Definitions of Market Equilibrium
An equilibrium is when two opposing forces balance each other. In this case, the quantity demanded and the quantity supply equal to one another.
Equilibrium Price: the price at which the quantity demanded is equal to the quantity supplied
Equilibrium Quantity: the quality that is bought and sold at the equilibrium price.
In the equilibrium, there is no excess or shortage in the product, and no tendency for the market price to change.
Regulating Using Price
The price of a good controls the quantities that are demanded by consumers and quantities that are supplied by producers. Depending on the price, there might be a shortage of the product, or an excess of the product.
Case 1: Price is set below the equilibrium price. In this case, there is a shortage of the product.
Case 2: Price is set above the equilibrium price. In this case, there is an excess of the product.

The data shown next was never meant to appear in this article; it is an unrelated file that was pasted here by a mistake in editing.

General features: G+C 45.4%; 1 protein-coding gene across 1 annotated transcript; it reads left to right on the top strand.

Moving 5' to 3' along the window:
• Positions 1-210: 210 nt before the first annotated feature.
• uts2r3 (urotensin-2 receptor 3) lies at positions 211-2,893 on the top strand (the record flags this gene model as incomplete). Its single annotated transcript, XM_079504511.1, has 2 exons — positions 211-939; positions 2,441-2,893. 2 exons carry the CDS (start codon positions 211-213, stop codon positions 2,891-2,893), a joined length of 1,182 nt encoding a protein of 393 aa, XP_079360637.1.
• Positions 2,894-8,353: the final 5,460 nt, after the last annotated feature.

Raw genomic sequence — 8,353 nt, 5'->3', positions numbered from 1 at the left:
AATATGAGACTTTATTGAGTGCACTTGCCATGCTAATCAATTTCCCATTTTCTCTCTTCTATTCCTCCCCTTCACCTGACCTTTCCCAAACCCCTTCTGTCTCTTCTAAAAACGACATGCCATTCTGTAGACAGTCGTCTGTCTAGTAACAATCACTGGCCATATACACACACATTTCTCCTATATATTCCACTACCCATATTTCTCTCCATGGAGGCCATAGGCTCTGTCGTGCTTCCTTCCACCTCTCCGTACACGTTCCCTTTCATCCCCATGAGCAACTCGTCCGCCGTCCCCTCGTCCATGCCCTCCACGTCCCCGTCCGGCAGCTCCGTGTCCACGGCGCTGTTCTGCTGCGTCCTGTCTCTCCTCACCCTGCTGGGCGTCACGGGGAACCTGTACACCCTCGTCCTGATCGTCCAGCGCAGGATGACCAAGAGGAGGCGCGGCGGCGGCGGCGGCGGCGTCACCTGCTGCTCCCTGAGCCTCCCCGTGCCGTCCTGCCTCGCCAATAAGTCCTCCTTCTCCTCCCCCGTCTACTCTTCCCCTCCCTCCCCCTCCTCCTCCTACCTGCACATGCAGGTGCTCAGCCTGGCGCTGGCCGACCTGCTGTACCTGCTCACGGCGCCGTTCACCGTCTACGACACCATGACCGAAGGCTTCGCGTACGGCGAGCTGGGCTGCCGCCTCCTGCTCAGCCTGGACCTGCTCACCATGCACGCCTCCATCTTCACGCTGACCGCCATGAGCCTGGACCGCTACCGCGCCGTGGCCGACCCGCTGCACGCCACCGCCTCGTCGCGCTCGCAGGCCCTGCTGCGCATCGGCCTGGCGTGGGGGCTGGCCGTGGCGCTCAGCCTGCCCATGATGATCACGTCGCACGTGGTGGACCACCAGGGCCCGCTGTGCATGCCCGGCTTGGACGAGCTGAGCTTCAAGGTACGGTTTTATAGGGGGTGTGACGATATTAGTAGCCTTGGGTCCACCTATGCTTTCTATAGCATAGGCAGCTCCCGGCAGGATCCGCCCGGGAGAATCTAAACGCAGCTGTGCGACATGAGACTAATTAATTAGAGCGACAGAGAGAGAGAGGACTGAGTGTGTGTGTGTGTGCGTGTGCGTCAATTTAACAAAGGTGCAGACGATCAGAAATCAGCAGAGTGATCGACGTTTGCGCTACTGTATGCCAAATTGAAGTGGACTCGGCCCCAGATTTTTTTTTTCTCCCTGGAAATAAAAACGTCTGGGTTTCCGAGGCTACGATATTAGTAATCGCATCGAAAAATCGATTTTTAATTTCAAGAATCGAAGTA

Prices and quantities always automatically adjust back to the equilibrium because buyers and sellers benefit from it. Let’s look at the two cases above and see how they get adjusted.
Case 1: A shortage of the product
This happens when the quantities demanded is greater than the quantities supplied in the market. In this case, producers notice the unsatisfied customers wanting more, so they produce more of it and increase the price until there is an equilibrium.
An excess of the product
This happens when the quantities supplied is greater than the quantities demanded in the market. Since the producers can’t force the consumers to buy more, they lower their production and sell less of it, and decrease the price. They do this until there is an equilibrium.